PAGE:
Dabo Swinney needed a few days to think.
With Clemson’s season over following the Tigers’ Orange Bowl to Tennessee, the Tigers’ veteran coach began the new year spending a lot of time pondering, analyzing and evaluating, particularly when it came to his offense. Shortly thereafter, he said he had come to a decision.
He was moving on from Brandon Streeter, a longtime assistant whom Swinney had promoted a year earlier from quarterbacks coach to offensive coordinator following Tony Elliott’s departure from the staff. That was the hard part, Swinney explained Wednesday for the first time publicly since making one of college football’s most notable staff changes this offseason.
“Especially when you love the people that are involved,” Swinney said. And I absolutely love Brandon Streeter and (his wife) Ashleigh, (daughter) Chamberlain, (son) Foard and (daughter) Mason. They’re family to me and always will be.”
But Garrett Riley will be calling plays for the offense next season after Swinney moved quickly to hire the reigning Broyles Award winner following his lone season as TCU’s offensive coordinator. Swinney said he and Riley had some brief interactions in Charlotte early last month at the American Football Coaches Association’s annual convention, where Swinney was a guest speaker.
Swinney then reached out to Riley’s more well-known brother, Southern Cal coach Lincoln Riley, to get what Swinney described as trusted input. Satisfied with what he heard, Swinney said put in his first phone call to the younger Riley the day after the national championship game to seriously gauge his interest in joining Clemson’s staff. A day after Swinney informed Streeter of his decision to go in another direction, Riley was officially on board with the Tigers.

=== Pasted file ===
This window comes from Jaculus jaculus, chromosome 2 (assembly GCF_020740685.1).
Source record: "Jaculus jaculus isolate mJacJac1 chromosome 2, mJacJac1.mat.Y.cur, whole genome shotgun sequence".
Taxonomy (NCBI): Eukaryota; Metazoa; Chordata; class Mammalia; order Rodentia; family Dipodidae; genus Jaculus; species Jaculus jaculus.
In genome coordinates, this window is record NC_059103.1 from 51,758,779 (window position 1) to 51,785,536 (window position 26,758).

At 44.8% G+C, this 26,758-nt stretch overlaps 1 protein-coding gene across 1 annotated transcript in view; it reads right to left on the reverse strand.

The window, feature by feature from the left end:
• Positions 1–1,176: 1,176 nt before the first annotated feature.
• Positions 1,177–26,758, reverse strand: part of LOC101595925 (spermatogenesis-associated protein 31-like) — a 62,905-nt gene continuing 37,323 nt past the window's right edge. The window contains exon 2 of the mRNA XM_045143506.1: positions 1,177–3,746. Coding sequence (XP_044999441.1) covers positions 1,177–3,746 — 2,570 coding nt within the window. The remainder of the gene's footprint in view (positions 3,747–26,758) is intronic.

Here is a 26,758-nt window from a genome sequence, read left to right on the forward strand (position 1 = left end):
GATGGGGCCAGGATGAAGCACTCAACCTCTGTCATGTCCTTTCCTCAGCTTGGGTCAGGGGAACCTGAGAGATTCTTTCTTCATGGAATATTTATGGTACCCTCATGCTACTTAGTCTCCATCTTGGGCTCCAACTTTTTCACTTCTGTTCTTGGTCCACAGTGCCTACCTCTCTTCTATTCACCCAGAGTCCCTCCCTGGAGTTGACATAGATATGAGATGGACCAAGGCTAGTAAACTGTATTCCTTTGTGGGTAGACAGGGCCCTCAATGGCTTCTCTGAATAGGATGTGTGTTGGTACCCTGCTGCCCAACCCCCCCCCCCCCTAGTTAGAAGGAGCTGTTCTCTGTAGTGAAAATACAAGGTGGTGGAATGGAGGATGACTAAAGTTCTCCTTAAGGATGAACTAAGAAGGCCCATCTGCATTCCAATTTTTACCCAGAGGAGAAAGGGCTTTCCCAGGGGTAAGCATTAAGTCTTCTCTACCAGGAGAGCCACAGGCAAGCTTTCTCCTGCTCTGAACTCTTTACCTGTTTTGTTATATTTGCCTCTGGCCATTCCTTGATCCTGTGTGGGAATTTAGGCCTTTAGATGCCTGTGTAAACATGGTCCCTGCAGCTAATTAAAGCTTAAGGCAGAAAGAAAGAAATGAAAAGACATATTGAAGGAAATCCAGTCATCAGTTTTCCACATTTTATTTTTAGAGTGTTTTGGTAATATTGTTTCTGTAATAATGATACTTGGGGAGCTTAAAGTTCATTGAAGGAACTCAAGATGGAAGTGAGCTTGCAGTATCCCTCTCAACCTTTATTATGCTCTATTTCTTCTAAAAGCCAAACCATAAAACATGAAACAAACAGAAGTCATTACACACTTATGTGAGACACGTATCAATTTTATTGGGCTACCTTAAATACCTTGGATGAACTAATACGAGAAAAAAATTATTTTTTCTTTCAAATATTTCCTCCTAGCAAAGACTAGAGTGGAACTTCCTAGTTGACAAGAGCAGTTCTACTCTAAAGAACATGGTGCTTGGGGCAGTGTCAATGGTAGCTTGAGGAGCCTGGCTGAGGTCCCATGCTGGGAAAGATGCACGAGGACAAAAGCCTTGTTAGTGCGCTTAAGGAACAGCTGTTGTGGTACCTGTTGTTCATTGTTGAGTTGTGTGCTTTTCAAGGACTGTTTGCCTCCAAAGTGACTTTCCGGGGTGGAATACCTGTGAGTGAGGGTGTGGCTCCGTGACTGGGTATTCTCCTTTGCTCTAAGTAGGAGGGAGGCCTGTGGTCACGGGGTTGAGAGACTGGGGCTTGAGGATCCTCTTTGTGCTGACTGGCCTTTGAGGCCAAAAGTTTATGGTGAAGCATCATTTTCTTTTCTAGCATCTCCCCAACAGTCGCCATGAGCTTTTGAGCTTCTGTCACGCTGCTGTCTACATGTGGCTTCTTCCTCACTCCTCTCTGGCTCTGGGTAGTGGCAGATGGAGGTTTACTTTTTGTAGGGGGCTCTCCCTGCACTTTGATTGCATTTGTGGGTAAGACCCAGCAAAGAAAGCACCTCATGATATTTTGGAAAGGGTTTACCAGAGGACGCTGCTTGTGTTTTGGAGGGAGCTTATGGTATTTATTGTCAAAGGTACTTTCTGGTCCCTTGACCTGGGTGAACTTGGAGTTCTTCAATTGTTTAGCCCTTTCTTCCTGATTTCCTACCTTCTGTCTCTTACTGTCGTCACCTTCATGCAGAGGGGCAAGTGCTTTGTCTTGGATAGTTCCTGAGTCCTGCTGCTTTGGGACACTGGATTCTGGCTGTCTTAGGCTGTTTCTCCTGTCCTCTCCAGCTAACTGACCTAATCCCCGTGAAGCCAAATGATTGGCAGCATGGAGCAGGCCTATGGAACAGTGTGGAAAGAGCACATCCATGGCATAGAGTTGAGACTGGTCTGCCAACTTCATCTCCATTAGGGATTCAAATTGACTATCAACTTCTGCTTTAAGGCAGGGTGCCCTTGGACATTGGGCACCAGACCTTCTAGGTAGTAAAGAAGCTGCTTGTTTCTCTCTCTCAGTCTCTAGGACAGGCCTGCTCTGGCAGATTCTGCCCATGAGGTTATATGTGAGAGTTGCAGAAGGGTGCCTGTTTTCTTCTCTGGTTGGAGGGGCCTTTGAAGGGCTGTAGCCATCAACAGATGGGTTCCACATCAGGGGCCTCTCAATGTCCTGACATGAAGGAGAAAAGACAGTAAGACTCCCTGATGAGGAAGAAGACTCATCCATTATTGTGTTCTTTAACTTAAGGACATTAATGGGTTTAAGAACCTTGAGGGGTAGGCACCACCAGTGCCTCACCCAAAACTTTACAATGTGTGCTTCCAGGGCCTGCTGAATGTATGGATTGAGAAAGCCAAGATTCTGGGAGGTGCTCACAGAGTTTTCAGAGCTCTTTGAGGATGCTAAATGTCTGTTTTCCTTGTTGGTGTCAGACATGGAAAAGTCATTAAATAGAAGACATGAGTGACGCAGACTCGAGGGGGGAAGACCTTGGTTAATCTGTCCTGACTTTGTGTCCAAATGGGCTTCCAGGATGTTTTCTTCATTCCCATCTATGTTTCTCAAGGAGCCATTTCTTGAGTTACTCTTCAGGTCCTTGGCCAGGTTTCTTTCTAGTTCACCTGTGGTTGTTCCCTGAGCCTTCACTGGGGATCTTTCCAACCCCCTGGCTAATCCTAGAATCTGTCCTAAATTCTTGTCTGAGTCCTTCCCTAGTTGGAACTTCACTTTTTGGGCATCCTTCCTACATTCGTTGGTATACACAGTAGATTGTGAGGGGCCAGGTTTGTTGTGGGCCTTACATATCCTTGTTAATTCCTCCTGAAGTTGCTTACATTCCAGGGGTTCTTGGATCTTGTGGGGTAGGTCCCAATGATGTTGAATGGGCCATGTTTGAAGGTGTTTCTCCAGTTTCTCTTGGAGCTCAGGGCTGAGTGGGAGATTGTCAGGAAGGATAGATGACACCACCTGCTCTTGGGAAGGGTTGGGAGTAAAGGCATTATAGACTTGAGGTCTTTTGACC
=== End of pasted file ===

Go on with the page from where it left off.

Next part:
“And the best thing about it was nobody knew about it until they needed to know about it,” Swinney said. “And I think that says a lot about the people involved, especially Garrett.”
Clemson actually improved in most offensive categories under Streeter’s direction, averaging a touchdown more per game than it did in 2021 and jumping to 48th nationally (from 100th) in total offense and 66th (from 103rd) in passing. But it didn’t always happen seamlessly.
Swinney and Streeter lamented after multiple games the offense’s failure to stick with a running game that finished in the top 5 in the ACC and had a 1,200-yard rusher in Will Shipley. And there still weren’t enough points for Swinney’s liking, particularly in that Orange Bowl when the Tigers scored just 14 despite running a whopping 101 plays and racking up 34 first downs.
That, Swinney admitted, stuck with him during his period of reflection.
“We’ve got to score,” said Swinney, whose team averaged 33 points this past season. “That ultimately was one of those things that weighed heavily on me after that ballgame. And then in the totality of where we were, I just felt like it was the best thing for these players and this personnel, and it was the best thing for Clemson.”
Riley summed up his offense’s identity as “violent and fast,” an approach that Swinney believes fits with the balanced attack the Tigers are trying to find again. That will require Clemson to continue making strides in the passing game, Swinney said, but Swinney noted Riley’s willingness to run the ball despite being a disciple of the late Mike Leach’s air-raid scheme. TCU finished with the Big 12’s third-best rushing attack this season.
So while all the flashy stats and accolades were nice – Riley led the nation’s ninth-highest scoring offense en route to being recognized as college football’s top assistant – Swinney said Riley being a philosophical fit had just as much to do with him getting the job.
Riley will get his first chance to start implementing his offense March 6 when Clemson opens spring practice.
“It just really all added up,” Swinney said. “It had to make sense for him just like it had to make sense for him. And the more and more we talked, it was like, ‘OK, this is right.’ So we made the move.
“He’s just a great fit for us, and he’s going to do an amazing job.”
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